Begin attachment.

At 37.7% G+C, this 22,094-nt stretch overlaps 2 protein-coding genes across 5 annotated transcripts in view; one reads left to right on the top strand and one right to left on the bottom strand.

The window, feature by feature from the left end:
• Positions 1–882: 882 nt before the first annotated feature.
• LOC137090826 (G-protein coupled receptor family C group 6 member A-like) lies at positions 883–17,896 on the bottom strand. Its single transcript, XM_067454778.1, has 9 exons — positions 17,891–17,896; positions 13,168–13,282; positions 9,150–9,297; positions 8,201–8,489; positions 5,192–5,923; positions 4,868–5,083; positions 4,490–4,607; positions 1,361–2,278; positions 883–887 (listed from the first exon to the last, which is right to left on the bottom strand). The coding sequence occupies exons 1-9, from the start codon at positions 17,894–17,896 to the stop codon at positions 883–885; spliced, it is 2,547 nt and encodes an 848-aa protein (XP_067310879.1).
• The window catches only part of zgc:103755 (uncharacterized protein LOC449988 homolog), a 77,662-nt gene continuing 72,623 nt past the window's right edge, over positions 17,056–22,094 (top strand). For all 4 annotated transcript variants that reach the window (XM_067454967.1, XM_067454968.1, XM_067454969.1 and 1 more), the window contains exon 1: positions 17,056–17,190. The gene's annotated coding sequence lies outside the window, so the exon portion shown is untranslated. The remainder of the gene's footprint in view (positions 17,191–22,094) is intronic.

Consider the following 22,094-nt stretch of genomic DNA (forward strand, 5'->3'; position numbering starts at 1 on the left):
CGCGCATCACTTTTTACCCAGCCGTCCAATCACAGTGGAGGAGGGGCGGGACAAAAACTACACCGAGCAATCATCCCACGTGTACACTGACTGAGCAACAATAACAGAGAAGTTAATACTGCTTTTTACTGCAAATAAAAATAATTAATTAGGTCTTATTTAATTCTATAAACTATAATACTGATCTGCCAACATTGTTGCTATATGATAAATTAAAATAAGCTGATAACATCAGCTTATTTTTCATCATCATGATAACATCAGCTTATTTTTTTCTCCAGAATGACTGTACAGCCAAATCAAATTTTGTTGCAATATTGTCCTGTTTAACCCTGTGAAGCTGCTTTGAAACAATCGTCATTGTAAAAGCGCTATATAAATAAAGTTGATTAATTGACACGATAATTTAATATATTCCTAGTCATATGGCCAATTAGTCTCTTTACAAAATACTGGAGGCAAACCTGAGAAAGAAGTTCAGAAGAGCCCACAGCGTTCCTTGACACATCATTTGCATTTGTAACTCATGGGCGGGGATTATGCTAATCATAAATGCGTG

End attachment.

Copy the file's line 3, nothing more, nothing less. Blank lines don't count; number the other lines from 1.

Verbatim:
• Positions 1–882: 882 nt before the first annotated feature.